Whether Apple Wins or Loses Their Appeal, The Consumer Still Comes Out Ahead

3233710827_34294f21b1[1]With  the Amazon-Hachette dispute settled and DBW not happening until next month, there's a shortage of fireworks in the digital publishing industry at the moment. Apple's brief hearing today helped make up for that lack, but I don't think the show is going to last long or be as favorable for Apple as some would suggest. From GigaOm:

In a new twist in the long running antitrust case against Apple, an appeals court on Monday cast doubt on the Justice Department’s theory that the company brokered an illegal conspiracy among book publishers, and asked instead why the government’s focus has not been on Amazon.

The 90-minute hearing, which took place at the Second Circuit Court in Manhattan, represented a major shift in momentum in a case that has until now gone completely against Apple. On Monday, the three appeals court judges suggested that District Judge Denise Cote might have been too quick to conclude that Apple’s pricing arrangements with five publishers violated antitrust laws.

“Would it not matter that all those people got together to defeat a monopolist? It’s like the mice that got together to put a bell on a cat,” U.S. Circuit Judge Dennis Jacobs told the Justice Department’s lawyer, Malcolm Stewart.

Sounds bad for the DOJ and good for Apple, right?

Not necessarily.

As I read the coverage of Apple's hearing, I'm reminded of the several lawyers I know who have remarked that they would like to know what Apple's in house counsel were thinking when the lawyers didn't warn their bosses that the deals with publishers were veering into antitrust territory. And then there's the 160 page ruling against Apple, and the fact that after 17 months  no one has shown that it is unsound.


But even if Apple does win their appeal, I'm fine with it. With the 5 conspiring publishers having settled rather than going to trial, I already have what I want: real competition restored to an ebook market where  even Apple is now competing on price.

And what with S&S having signed a deal with Amazon which sounds an awful lot like the terms for KDP, and Hachette also tied down with a contract, it's going to be difficult to impossible for the publishers to conspire again (even if they didn't have antitrust observers watching their every keystroke).

In short, no issue I care about is going to be decided in this appeal, so I plan to just sit back and enjoy the show.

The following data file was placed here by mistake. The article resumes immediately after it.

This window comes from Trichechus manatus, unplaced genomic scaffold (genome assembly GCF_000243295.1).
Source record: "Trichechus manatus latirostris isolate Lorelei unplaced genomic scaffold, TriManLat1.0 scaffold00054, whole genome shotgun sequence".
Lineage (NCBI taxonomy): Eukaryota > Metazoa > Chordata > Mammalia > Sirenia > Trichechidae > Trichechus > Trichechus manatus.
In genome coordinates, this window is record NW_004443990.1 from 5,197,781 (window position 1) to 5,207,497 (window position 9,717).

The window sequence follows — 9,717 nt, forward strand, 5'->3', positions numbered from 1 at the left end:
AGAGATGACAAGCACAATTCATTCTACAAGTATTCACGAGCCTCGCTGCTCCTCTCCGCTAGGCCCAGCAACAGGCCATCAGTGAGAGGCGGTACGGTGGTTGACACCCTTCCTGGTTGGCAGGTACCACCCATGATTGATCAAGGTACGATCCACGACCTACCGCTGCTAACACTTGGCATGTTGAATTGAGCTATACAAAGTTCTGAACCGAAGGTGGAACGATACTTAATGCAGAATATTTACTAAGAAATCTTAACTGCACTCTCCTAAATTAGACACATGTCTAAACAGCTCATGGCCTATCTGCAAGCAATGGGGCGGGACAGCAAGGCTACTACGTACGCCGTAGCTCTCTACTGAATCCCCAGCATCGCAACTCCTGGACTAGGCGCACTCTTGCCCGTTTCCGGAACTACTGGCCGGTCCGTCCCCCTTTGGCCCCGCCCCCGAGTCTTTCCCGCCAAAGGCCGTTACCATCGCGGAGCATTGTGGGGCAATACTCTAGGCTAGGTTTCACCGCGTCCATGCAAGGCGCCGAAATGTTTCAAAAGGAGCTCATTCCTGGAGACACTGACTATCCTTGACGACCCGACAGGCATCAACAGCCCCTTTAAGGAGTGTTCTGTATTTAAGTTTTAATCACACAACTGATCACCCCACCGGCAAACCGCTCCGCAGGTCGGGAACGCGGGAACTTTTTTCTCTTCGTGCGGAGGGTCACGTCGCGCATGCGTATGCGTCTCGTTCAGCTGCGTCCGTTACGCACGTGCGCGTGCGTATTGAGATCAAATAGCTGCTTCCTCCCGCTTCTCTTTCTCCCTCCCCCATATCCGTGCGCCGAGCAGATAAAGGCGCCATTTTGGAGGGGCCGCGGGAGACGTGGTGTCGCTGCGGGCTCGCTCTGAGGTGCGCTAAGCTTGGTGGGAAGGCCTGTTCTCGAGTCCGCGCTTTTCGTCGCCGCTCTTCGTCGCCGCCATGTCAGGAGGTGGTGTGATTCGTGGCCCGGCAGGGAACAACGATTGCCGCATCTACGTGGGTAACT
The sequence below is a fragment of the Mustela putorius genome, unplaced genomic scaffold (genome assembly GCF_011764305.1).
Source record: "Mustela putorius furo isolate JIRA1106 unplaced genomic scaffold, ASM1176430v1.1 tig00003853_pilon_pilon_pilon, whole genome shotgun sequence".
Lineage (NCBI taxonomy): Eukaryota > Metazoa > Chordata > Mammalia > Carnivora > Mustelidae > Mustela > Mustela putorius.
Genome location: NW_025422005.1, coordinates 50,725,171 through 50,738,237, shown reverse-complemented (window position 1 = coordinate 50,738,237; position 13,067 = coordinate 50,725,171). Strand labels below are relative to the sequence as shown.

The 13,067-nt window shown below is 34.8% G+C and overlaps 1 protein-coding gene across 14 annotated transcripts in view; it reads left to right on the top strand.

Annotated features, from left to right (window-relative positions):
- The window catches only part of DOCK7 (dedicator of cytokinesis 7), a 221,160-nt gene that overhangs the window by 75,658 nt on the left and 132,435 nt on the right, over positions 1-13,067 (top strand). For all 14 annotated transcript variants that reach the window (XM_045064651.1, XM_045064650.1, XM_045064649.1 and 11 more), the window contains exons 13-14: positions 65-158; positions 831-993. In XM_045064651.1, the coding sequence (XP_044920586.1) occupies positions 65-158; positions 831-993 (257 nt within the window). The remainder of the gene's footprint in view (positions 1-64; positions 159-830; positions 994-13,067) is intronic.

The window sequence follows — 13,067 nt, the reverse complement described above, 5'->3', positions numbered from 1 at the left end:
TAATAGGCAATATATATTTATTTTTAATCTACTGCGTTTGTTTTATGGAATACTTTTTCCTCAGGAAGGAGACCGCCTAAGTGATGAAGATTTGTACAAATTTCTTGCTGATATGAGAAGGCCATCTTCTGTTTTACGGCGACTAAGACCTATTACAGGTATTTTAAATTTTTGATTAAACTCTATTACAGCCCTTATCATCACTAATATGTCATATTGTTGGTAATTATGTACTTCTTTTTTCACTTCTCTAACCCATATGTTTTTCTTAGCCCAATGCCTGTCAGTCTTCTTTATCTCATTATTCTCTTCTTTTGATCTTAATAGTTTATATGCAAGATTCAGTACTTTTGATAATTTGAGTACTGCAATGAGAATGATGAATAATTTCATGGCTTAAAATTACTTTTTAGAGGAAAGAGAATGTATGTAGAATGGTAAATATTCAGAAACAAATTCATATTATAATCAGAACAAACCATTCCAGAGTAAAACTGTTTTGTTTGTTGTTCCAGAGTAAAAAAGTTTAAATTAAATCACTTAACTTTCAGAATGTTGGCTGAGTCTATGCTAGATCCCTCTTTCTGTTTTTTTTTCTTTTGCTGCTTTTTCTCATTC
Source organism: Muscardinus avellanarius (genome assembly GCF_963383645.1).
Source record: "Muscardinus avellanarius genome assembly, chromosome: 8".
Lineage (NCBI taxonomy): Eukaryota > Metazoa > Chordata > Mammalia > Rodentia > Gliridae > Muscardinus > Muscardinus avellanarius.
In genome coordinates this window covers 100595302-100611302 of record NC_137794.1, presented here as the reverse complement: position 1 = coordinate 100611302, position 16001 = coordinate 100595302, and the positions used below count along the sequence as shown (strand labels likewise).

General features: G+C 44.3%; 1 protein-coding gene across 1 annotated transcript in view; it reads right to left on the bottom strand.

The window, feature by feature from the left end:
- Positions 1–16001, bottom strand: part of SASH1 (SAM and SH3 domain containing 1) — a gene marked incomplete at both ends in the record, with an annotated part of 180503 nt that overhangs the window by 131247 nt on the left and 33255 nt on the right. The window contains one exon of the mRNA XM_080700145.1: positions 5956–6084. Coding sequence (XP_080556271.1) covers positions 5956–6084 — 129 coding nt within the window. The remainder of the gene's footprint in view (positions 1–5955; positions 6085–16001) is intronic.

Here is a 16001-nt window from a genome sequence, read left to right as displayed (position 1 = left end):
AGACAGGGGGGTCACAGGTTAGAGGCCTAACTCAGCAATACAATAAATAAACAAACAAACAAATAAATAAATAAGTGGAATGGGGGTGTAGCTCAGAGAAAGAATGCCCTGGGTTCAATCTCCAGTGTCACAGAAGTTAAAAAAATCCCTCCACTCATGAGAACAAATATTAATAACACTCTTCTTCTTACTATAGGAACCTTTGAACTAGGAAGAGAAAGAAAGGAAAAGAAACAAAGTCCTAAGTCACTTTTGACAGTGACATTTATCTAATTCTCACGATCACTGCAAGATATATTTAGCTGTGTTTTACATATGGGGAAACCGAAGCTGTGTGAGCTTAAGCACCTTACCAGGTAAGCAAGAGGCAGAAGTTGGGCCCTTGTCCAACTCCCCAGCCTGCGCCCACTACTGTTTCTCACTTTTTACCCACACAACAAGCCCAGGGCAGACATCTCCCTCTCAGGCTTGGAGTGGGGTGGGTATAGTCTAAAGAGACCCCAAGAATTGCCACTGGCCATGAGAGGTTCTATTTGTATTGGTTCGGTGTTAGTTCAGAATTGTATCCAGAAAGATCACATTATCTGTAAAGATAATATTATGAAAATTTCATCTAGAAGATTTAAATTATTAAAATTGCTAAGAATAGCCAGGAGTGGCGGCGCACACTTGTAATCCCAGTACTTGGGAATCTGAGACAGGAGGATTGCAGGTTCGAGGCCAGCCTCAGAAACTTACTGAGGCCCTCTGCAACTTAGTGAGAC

Pass the popcorn.

image by kyz

About Nate Hoffelder (11476 Articles)
Nate Hoffelder is the founder and editor of The Digital Reader: "I've been into reading ebooks since forever, but I only got my first ereader in July 2007. Everything quickly spiraled out of control from there. Before I started this blog in January 2010 I covered ebooks, ebook readers, and digital publishing for about 2 years as a part of MobileRead Forums. It's a great community, and being a member is a joy. But I thought I could make something out of how I covered the news for MobileRead, so I started this blog."

19 Comments on Whether Apple Wins or Loses Their Appeal, The Consumer Still Comes Out Ahead

  1. The market will be very different if Apple loses. Apple won’t be able to enter into deals like the Amazon deals with Hachette and S&S. Which means those deals will have to be renegotiated. I think you underestimate what is at stake.

    • An Apple loss would mean Amazon’s deals would have to be renegotiated? Say what? (Or at least that is what I thought you meant.)

      If Apple loses then the deals they have now are the ones they will be stick with for a long time. The current deals block Apple from pursuing Agency, so I don’t see what is so bad about Apple losing.

      Apple winning, on the other hand, could potentially mean that Apple would be free to pursue agency again. But with Hachette and S&S under contract, there’s no way to force Amazon to go along. And if Amazon won’t go along, no one else is going to be able to do agency either.

      Or did I miss something?

  2. Maybe the publishers will demand their settlement is vacated.
    LOL if the Obama Justice Department is crushed and Amazon is warned.
    Worst/best case scenario could make Amazon’s stock look like the Hindenburg.

  3. I am certainly going to enjoy saying, “I told you so,” if Apple wins.

    However, I agree that at this point it probably won’t make a huge difference in the market.